Bugenhage, M.J. (2006, Dec). Antecedents of Transactional Transformational, and Servant Leadership: A constructive-Development Theory Approach. University of Nebraska. Retrieved from: http://digitalcommons.unl.edu/cgi/viewcontent.cgi?article=1001&context=aglecdiss
The Ohio State University. (2004, Dec. 22). Transformational and Servant Leadership: Content and Contextual Comparisons. Leadership Center. Retrieved from: http://leadershipcenter.osu.edu/library/publications/leadership-discoveries/2004/december-2004-transformational-and-servant-leadership-content-and-contextual-comparisons
Patterson, K., Redmer, T.A.O., and Stone, a.G. (2003, Oct.) Transformational Leaders to Servant Leaders vs. Level 4 Leaders to Level 5 Leaders -- the Move from Good to Great. Regent University. Retrieved from: http://www.cbfa.org/Patterson.pdf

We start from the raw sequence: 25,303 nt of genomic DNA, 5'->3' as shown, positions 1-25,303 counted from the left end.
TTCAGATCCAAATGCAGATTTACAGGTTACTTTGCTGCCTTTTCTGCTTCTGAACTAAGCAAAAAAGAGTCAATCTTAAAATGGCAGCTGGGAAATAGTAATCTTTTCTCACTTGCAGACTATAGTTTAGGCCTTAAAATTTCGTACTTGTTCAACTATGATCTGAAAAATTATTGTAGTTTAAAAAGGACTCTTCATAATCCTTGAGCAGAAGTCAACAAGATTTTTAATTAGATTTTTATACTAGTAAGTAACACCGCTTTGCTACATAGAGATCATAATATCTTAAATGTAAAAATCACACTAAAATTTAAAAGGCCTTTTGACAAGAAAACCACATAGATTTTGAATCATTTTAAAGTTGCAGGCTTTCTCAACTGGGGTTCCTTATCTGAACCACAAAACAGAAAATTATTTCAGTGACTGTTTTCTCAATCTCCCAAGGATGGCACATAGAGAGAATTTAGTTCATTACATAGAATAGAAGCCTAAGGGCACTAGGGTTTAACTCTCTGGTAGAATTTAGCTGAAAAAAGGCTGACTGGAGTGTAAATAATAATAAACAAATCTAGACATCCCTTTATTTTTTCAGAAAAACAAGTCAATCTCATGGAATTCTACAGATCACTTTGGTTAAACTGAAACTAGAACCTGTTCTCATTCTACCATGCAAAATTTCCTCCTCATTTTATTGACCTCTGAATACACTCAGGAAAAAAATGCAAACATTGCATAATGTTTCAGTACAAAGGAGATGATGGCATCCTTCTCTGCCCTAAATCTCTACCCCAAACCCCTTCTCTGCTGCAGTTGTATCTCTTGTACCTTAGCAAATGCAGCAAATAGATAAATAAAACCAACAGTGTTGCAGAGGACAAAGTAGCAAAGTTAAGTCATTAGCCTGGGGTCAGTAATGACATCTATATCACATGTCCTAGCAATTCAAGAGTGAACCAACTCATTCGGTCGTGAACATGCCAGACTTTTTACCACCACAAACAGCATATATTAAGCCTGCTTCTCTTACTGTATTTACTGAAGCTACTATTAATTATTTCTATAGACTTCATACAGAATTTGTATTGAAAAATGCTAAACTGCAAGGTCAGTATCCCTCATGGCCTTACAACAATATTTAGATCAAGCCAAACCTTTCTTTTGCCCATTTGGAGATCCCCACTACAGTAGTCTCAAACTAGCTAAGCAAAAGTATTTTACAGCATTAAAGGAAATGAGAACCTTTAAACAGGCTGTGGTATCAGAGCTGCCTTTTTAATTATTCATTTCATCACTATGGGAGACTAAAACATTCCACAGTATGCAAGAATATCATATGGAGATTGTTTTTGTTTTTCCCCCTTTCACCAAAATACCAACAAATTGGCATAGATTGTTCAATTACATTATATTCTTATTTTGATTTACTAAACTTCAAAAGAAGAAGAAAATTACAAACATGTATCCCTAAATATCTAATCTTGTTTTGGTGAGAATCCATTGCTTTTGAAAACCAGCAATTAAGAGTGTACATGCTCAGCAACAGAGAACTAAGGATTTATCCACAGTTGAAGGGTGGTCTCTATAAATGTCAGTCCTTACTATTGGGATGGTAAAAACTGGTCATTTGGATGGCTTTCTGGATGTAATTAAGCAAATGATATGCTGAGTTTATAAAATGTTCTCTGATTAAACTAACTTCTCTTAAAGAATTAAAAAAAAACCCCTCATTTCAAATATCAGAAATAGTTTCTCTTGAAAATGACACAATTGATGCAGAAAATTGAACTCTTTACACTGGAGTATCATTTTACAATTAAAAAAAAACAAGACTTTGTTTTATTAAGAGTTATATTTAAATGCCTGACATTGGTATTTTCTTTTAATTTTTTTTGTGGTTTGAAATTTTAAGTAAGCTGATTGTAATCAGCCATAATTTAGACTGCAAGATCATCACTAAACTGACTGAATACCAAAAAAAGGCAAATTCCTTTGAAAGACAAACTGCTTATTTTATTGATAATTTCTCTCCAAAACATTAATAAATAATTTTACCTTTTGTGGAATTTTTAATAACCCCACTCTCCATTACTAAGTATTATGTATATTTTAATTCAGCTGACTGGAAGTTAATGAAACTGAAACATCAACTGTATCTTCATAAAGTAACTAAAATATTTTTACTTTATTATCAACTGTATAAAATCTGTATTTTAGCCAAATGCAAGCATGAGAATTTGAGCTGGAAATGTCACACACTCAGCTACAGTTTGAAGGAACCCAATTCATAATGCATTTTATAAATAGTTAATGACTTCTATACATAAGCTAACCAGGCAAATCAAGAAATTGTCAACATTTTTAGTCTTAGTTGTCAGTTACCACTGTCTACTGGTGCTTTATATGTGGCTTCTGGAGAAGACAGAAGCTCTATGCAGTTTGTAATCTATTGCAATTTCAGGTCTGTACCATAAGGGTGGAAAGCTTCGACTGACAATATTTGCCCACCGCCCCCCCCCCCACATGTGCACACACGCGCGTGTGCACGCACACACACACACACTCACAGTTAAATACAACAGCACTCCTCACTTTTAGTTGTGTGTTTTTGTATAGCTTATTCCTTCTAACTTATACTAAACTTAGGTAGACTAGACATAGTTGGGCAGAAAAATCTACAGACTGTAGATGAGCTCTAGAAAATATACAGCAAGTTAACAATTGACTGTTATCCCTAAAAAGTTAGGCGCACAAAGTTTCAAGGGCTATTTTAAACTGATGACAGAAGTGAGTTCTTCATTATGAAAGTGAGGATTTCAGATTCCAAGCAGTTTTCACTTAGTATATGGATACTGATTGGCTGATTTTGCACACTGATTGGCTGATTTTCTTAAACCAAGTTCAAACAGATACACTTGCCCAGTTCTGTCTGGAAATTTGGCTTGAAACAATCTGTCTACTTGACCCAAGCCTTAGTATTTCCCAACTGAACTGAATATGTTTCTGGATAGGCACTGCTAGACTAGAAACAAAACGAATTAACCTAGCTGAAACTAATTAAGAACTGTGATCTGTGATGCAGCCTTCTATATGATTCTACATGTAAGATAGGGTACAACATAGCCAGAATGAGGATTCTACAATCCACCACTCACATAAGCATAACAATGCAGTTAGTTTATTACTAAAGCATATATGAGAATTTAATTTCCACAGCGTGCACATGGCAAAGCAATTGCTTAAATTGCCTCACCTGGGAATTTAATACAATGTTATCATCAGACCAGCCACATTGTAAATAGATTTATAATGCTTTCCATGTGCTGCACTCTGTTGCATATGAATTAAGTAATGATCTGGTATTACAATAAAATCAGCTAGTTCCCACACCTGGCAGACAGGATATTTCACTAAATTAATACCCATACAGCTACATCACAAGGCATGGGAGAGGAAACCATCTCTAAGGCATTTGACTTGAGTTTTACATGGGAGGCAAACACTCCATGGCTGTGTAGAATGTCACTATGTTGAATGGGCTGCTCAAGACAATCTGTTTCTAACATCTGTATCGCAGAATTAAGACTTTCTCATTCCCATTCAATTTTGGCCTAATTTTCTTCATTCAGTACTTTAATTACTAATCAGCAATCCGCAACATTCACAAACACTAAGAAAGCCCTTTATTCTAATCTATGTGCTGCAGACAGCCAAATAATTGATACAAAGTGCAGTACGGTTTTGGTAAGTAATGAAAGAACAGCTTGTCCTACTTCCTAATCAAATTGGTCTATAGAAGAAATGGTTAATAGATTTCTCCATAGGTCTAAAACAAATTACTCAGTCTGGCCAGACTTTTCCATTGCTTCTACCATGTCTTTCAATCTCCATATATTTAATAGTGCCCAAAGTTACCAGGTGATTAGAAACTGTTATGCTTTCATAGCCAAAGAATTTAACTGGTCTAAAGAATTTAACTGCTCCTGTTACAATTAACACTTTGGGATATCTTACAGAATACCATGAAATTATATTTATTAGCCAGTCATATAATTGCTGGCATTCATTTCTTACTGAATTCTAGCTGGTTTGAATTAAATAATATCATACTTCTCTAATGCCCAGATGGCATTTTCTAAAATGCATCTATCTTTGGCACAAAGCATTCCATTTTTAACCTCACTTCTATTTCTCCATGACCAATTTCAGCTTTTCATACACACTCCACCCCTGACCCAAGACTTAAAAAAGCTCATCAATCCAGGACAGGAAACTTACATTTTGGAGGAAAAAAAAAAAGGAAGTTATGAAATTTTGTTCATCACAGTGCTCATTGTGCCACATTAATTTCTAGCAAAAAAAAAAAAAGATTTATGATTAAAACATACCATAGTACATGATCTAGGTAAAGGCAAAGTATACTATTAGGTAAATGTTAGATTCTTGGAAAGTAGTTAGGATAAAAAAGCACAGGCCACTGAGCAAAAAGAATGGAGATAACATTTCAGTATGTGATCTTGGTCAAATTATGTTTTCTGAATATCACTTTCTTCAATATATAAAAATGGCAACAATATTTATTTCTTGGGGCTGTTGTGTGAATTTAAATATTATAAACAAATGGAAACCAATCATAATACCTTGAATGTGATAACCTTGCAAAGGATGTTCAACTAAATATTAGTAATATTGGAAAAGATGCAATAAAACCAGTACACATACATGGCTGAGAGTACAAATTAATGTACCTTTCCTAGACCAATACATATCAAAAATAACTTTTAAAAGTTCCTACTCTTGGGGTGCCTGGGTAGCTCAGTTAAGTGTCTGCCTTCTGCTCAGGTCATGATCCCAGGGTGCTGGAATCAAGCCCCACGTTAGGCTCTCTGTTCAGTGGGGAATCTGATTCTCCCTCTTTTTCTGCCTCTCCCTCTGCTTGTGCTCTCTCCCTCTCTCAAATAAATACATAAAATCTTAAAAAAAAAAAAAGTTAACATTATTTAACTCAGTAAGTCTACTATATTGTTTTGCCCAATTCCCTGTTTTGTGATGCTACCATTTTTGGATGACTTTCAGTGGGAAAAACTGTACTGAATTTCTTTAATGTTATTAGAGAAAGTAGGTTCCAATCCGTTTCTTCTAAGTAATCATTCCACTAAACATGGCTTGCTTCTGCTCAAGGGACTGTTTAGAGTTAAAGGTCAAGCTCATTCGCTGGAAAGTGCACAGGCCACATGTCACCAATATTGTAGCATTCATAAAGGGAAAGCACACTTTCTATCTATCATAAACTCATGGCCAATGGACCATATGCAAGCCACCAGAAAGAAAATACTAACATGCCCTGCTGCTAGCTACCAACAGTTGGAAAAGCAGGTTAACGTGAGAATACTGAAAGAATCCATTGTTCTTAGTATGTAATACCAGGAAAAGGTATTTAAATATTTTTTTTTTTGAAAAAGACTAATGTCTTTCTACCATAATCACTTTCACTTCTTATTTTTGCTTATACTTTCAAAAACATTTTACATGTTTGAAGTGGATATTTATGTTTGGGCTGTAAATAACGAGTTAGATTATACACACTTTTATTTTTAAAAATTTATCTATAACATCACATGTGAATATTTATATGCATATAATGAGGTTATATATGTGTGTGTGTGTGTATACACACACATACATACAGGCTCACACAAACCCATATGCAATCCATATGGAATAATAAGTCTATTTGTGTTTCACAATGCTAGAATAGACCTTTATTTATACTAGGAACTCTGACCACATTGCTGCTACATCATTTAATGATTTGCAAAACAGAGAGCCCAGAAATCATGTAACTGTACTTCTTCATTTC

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Spears, L.C. (2005, Aug.) the Understanding and Practice of Servant Leadership. Servant Leadership Research Roundtable. Retrieved from: http://www.regent.edu/acad/global/publications/sl_proceedings/2005/spears_practice.pdf